“In the 1840s, Poe invented the rationalist detective in his character Dupin. But what we gain with these stories is the perspective of a man like us. He is intelligent, he is compassionate, and most of all he is dependable. We don’t want to be Holmes; we want to be Watson. We want to know a Holmes; we want to be by the side of somebody like Holmes, but we want to be a friend like Watson, or have a friend like Watson.”

There is, of course, another factor that contributes to our ongoing interest, which is what Sherlockians refer to as the Game. This is the “gentle fiction,” perpetuated throughout Klinger’s introduction, that Holmes and Watson really lived, and that the stories are accounts of actual cases. Such a conceit goes back to the 1930s, when H.W. Bell first put the stories in a rough chronology, based not on when they were published but when they supposedly occurred. Baring-Gould used a similar strategy in his “Annotated Sherlock Holmes,” developing what is now the most commonly accepted sequence of events.

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The idea, Klinger explains, is that Watson wrote up these adventures after the fact and gave them to Conan Doyle to publish, and that any gaps in their appearance -- especially the so-called Great Hiatus, which spanned eight years, from “The Final Problem” to Holmes’ return in 1901 with “The Hound of the Baskervilles” -- were intentional, meant to protect the detective’s career.

For Klinger, such an illusion helps eclipse the distance of both time and fiction, making Holmes and Watson three dimensional in a delightful way. To illustrate the concept, he gestures at a professional shingle that hangs on his office wall, featuring the address 221B Baker Street, London W1, and then, beneath it, three names: Sherlock Holmes, Consulting Detective; John Watson, M.D.; and Leslie S. Klinger, Esq.

“It was a gift from my wife,” he says. “It’s in the style of a Victorian shingle, and since Holmes practiced and Watson practiced, and I’ve practiced, why not?” He laughs. “Look,” he adds, “this is the way I approach the Sherlockian universe. It doesn’t mean I honestly believe it, but it’s a fun approach. I’ve taught courses on Sherlock Holmes. After I roll for an hour, my favorite question is, ‘Excuse me, Mr. Klinger, was Sherlock Holmes real or fictional?’ And the answer to that is: ‘Yes.’ ”

Such an answer takes us right up to the edge of parody, which, Klinger insists, is precisely the point. “Dorothy Sayers,” he exclaims, “who was a great Sherlockian, said, ‘The Game must be played as seriously as a game of cricket at Lord’s.’ And yes, one’s tongue has to be planted firmly in one’s cheek. But like so much good humor, it’s got to be done very seriously. Parody that thinks it’s funny is not very funny.”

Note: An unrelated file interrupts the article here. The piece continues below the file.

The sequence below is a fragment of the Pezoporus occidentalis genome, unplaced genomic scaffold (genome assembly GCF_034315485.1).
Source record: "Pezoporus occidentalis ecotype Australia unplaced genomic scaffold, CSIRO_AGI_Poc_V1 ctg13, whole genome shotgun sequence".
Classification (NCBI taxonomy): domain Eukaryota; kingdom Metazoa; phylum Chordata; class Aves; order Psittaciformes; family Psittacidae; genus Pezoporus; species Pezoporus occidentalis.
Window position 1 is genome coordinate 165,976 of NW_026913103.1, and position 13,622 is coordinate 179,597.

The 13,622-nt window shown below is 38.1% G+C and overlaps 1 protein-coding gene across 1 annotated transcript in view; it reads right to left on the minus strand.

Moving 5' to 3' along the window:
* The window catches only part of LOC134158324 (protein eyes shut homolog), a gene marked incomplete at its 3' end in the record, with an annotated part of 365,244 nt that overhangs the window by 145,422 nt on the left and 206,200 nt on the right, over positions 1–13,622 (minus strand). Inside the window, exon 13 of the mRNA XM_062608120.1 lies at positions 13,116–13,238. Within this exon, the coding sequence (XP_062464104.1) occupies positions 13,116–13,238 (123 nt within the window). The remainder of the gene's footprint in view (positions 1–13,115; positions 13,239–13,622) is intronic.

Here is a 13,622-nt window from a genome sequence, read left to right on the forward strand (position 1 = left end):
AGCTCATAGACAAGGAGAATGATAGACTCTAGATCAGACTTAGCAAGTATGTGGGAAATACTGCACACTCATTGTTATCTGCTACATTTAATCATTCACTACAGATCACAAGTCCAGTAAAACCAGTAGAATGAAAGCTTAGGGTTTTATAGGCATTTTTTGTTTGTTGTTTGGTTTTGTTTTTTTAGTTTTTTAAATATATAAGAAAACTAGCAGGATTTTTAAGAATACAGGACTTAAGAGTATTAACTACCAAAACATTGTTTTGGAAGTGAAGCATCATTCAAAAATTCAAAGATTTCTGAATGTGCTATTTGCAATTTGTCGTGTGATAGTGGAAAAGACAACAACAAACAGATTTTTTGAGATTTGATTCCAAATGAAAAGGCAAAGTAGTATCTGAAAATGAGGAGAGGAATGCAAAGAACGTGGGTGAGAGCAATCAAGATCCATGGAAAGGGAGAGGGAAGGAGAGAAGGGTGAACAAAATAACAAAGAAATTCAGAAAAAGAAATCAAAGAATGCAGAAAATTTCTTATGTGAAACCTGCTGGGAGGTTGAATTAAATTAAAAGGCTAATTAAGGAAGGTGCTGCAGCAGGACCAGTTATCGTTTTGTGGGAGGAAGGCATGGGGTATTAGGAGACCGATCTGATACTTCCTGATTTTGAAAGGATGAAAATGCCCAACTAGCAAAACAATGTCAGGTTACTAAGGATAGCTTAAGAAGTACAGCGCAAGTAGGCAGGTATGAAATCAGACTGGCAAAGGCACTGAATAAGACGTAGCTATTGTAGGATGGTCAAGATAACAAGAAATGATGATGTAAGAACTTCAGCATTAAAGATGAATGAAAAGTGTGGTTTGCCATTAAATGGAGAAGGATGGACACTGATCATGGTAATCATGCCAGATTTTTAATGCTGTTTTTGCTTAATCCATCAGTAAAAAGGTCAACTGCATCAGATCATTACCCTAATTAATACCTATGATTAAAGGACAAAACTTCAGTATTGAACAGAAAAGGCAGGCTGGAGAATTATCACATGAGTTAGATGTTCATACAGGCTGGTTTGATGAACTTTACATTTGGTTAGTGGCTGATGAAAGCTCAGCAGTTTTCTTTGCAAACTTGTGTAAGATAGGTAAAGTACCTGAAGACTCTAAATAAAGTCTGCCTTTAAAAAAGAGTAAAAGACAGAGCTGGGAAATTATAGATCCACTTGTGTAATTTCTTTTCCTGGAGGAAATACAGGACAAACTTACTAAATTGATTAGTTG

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This, in a nutshell, reveals the enigmatic charm of the Sherlockians, who engage in a parody of scholarship, of literary criticism, that is itself scholarship and literary criticism of the highest degree. The first significant study of Holmes, after all, was “a parody of serious biblical scholarship” written by Father Ronald Knox in 1911, and the capital letters with which Sherlockians tend to speak -- the Game, the Great Hiatus, the Canon, the Sacred Writings -- drip with well-intentioned irony. Yet through it all, there is a sense of engagement and commitment, the idea that something is at stake.

“The New Annotated Sherlock Holmes” is nothing less than an attempt to reframe the Canon, by stripping away Baring-Gould’s chronology and presenting the stories as they originally appeared. At the same time, Klinger means to bring in more contextual material, more photographs and illustrations, more information about the Victorian age.

“I have nothing but admiration for Baring-Gould’s work,” he says, “but it came out in 1967, and there’s been 37 years of writing that needs to be worked into the notes. That’s really where I started with this project. It’s not about superceding Baring-Gould; it’s about bringing Baring-Gould up to date.”

In the end, Klinger stresses that it all comes back to the stories, without which there is nothing else. In his introduction, he recommends that first-time readers skip the annotations, which are copious -- as many as 70 or 80 to a single story -- and focus on the fiction instead.

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“I think,” he says, “that it’s a revelation for people to go back to these stories and meet Holmes as Conan Doyle intended him. It can be hard to see him now with all the films and iconic presentations, commercials, print advertisements, everything. Not that there’s anything wrong with that. Any attention is good attention, in my view.

“But my hope is that readers of the book will discover why we’re celebrating the 150th birthday of Sherlock Holmes, and it will help him live another 150 years.”

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Author discussion

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Where: Diesel Bookstore, 3890 Cross Creek Road, Malibu

When: 4 p.m. Saturday

Contact: John Evans, (310) 456-9961